Mercury (Hg) is a naturally occurring metal that is mined chiefly as HgS in cinnabar ore. It is converted to three primary forms, each with a distinct toxicology: elemental (metallic) mercury (Hg0), inorganic mercury salts (eg, mercuric chloride [HgCl2]), and organic (alkyl and aryl) mercury (eg, methylmercury). Approximately one-half to one-third of commercial mercury use is in the manufacture of chlorine and caustic soda, one-half to one-third in electric equipment, and the remainder in various applications, such as dental amalgam, fluorescent lamps, switches, thermostats, and artisanal gold production. In the United States, mercury use in batteries and paints has been discontinued. Previous use in pharmaceuticals and biocides has declined sharply, although mercuric chloride is still used as a stool fixative, and some organomercury compounds (such as mercurochrome, phenylmercuric acetate, and thimerosal) are still used as topical antiseptics or preservatives. Some folk medicines contain inorganic mercury compounds, and some Latin American and Caribbean communities have used elemental mercury in religious or cultural rituals. Hazardous exposure has resulted from dermal use of imported skin lightening creams formulated with inorganic mercury salts. Aquatic organisms can convert inorganic mercury into methylmercury, with resulting bioaccumulation in large carnivorous fish such as swordfish. Mercury is released to the environment from the burning of coal and from fugitive emissions during the large-scale mining of gold. In an effort to curtail the use of elemental mercury in artisanal gold mining and other pathways of environmental mercury pollution, the European Union has enacted a ban on the export of most inorganic mercury effective 2011; a US ban on export of elemental mercury took effect in 2013.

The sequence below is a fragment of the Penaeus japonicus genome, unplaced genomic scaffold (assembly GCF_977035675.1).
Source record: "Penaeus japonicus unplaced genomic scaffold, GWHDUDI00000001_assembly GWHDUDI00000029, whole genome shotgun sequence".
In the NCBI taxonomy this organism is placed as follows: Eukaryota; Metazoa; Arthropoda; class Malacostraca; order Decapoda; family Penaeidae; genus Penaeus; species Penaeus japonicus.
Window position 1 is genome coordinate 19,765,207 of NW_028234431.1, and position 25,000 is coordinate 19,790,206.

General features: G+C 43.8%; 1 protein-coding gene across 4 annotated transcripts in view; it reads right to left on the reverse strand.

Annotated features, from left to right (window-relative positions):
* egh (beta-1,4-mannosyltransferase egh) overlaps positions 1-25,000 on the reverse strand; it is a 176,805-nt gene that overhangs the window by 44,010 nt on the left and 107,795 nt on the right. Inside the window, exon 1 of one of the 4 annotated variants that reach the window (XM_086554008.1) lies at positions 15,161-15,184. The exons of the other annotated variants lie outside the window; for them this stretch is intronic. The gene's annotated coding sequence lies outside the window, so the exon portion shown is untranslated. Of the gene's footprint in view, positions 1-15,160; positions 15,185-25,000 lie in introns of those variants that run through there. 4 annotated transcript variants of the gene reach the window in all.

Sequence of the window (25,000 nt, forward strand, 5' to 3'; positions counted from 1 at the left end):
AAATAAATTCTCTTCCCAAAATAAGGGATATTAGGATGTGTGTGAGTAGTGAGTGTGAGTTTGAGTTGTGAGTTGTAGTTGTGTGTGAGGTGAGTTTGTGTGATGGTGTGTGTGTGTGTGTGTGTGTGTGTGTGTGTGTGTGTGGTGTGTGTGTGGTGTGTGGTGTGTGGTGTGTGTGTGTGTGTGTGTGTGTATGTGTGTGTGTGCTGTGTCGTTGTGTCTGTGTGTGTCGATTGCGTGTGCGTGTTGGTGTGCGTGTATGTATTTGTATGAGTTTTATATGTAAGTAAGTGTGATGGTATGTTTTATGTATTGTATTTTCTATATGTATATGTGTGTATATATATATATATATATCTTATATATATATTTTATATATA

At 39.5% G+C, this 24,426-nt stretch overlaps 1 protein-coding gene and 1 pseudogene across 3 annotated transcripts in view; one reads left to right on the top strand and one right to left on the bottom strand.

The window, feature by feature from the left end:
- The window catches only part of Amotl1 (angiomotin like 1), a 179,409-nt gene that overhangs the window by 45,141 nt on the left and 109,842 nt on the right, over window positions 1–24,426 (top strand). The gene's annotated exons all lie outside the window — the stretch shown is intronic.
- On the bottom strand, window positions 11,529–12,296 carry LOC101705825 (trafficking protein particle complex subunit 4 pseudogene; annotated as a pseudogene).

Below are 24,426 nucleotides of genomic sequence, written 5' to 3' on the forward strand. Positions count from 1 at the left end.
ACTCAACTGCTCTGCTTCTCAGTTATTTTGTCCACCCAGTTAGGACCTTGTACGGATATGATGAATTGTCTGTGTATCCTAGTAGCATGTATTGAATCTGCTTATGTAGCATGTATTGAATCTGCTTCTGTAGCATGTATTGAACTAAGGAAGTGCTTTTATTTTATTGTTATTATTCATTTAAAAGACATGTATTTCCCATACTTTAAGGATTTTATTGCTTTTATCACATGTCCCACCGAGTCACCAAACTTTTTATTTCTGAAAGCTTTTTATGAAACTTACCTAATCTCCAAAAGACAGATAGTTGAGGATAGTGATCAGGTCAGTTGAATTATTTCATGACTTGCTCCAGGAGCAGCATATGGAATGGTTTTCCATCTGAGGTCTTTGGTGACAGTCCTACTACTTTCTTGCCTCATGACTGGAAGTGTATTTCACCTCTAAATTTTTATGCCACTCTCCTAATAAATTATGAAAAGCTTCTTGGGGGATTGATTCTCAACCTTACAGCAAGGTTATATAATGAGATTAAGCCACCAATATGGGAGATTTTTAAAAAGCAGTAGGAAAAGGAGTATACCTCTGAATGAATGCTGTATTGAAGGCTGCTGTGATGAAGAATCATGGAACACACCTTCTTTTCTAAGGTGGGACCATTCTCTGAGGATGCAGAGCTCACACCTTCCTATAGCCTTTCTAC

MECHANISM OF TOXICITY
Mercury reacts with sulfhydryl (SH) groups, resulting in enzyme inhibition and pathologic alteration of cellular membranes.
Elemental mercury and methylmercury are particularly toxic to the CNS. Metallic mercury vapor is also a pulmonary irritant. Methylmercury is associated with neurodevelopmental disorders.
Inorganic mercuric salts are corrosive to the skin, eyes, and GI tract and are nephrotoxic.
Inorganic and organic mercury compounds may cause contact dermatitis.
The pattern and severity of toxicity are highly dependent on the form of mercury and the route of exposure, mostly because of different pharmacokinetic profiles. Chronic exposure to any form may result in toxicity (see Table II–37 for a summary of absorption and toxicity).
++ Table Graphic Jump Location TABLE II–37.MERCURY COMPOUNDS ||Download (.pdf) TABLE II–37. MERCURY COMPOUNDS
|Form ||Absorption ||Toxicity |
|Oral ||Inhalation ||Neurologic ||Renal |
|Elemental (metallic) mercury |
| Hg0 liquid ||Poor ||N/Aa ||Rare ||Rare |
| Hg0 vapor ||N/Aa ||Good ||Likely ||Possible |
|Inorganic mercuric salts |
| Hg2+ ||Good ||Rare but possible ||Rare ||Likely |
|Organic (alkyl) mercury |
| RHg+ ||Good ||Rare but possible ||Likely ||Possible |
Elemental (metallic) mercury is a volatile liquid at room temperature.